|A|= 5 · 6 = 30        (5)

Note that in our example, A does not include arm motions. Arm motion is quite complex and representing it via explicit actions would likely lead to an explosion of the search space. Instead, we use an octree based on a reachable arm workspace computation [21] to determine if the robot is within human reach. The parameters of the human model are shown in Table 1.

Parameter Value Source
Body Height 1.78 m Test person measurement
Upper arm length lU 0.30 m Test person measurement
Lower arm length lL 0.31 m Test person measurement
Hand length lH 0.18 m Test person measurement
Walking speed 1.6 m/s Specified in [22]
Max. Angle forward flexion 55° Derived from [22]
Max. Angle lateral flexion 35° Specified in [23]

Table 1: Human model parameters

Algorithm: To control the human model, we use the MCTS algorithm from [3]. For reasons of brevity, we only give a simplified explanation of the algorithm here. For a full explanation, we refer to [3]. The algorithm iteratively samples sequences of human actions from A and executes them in the simulation. In keeping with the terminology of [3], we call these action sequences episodes. After each action, it is checked if an unsafe state s U has been reached. If this is the case, or if a maximum number of actions is reached, the episode terminates. The simulation is then set back to the initial state s0 and a new episode begins. With each episode, the algorithm incrementally expands a search tree, in which the edges correspond to human actions and the nodes to simulator states.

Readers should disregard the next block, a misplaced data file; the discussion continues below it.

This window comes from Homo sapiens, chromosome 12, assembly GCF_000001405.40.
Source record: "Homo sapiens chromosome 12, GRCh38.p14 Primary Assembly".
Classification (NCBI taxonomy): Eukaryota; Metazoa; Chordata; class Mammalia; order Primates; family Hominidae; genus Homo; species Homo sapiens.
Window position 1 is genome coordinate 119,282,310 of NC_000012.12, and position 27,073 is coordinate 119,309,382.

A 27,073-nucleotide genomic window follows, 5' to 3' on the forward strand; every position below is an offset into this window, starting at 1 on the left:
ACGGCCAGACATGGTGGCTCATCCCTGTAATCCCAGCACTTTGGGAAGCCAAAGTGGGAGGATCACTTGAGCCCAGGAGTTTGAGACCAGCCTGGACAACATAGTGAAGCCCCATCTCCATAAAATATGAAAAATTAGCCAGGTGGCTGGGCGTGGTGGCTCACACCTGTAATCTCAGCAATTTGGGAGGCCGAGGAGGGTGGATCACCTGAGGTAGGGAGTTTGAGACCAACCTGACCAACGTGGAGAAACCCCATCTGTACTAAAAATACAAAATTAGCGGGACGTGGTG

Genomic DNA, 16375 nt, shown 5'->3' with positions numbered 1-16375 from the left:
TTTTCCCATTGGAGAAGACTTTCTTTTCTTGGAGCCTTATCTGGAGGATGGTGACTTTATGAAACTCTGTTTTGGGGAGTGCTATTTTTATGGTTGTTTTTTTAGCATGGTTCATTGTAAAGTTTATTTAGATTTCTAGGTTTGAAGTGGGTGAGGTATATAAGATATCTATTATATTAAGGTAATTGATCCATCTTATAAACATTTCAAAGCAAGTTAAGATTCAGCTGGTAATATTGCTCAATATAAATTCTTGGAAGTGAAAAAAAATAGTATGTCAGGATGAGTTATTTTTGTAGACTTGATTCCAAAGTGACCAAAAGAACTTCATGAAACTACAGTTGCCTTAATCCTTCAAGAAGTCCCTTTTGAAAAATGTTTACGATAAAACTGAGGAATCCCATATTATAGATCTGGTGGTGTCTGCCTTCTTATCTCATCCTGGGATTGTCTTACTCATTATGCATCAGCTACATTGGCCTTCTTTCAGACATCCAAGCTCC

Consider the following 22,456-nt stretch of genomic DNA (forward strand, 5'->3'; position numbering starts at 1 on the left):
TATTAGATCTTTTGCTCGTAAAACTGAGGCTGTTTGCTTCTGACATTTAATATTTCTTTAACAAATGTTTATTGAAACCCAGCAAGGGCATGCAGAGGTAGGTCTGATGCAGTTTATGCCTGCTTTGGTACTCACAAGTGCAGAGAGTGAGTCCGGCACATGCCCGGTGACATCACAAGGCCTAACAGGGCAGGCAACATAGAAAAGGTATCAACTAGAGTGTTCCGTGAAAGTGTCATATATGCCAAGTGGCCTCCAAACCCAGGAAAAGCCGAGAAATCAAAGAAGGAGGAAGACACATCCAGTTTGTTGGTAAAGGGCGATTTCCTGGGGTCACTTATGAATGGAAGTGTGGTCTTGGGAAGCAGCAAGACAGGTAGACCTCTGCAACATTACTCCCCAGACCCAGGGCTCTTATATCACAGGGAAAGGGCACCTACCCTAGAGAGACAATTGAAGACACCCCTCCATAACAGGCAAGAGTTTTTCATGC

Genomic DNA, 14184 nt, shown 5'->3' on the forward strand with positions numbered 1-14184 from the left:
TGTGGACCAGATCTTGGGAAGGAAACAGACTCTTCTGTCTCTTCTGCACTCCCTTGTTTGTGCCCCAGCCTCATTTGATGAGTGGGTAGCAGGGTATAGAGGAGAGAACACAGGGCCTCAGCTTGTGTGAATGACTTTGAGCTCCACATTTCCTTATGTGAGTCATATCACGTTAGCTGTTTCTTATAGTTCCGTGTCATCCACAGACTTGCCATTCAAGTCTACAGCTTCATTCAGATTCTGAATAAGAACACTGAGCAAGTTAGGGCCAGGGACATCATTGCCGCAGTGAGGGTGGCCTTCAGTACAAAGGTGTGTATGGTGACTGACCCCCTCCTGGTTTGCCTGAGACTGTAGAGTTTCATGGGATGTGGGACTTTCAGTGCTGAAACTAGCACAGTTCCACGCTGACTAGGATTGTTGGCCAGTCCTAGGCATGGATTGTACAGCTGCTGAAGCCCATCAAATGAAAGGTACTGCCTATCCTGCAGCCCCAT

We employ two variations of this algorithm: one basic version, which we call MCTS1, and one variation, which we call MCTS2. Whereas MCTS1 always starts its search at the initial simulation state s0, MCTS2 commits to the most promising action after a certain number of episodes and uses the resulting simulation state as a new starting point. This results in a more exploitative search behavior.

Reward: After each action, the algorithm receives a reward R. Based on the reward, a state-action value function is estimated which is used to adapt sampling of actions in future episodes. The reward should increase the chance of finding hazards by encouraging a more dangerous behavior of the virtual human. Thus, the occurrence of dangerous situations should be rewarded, whereas the occurrence of safe situations should be penalized. To quantify the level of danger that a situation holds, we define a safety index cS:

cS = (d2HR + 1) · e-vR        (6)

where dHR is the human-robot distance and vR is the cartesian velocity of the fastest robot joint. The value of cS is large for safe configurations (i.e., large distance, low speed). Since we want to encourage unsafe situations, we give the inverse as a reward after each action. Additionally, we give the negative safety index cS as penalty at the end of an episode when no unsafe state has been found. Thus, in total, the reward function is:


where k indicates the current step within the episode and n is the episode length. (Note that the reward structure differs from [3], where there is also a component that rewards the probability of actions. We changed this as we are interested in finding hazards independently of their probability.)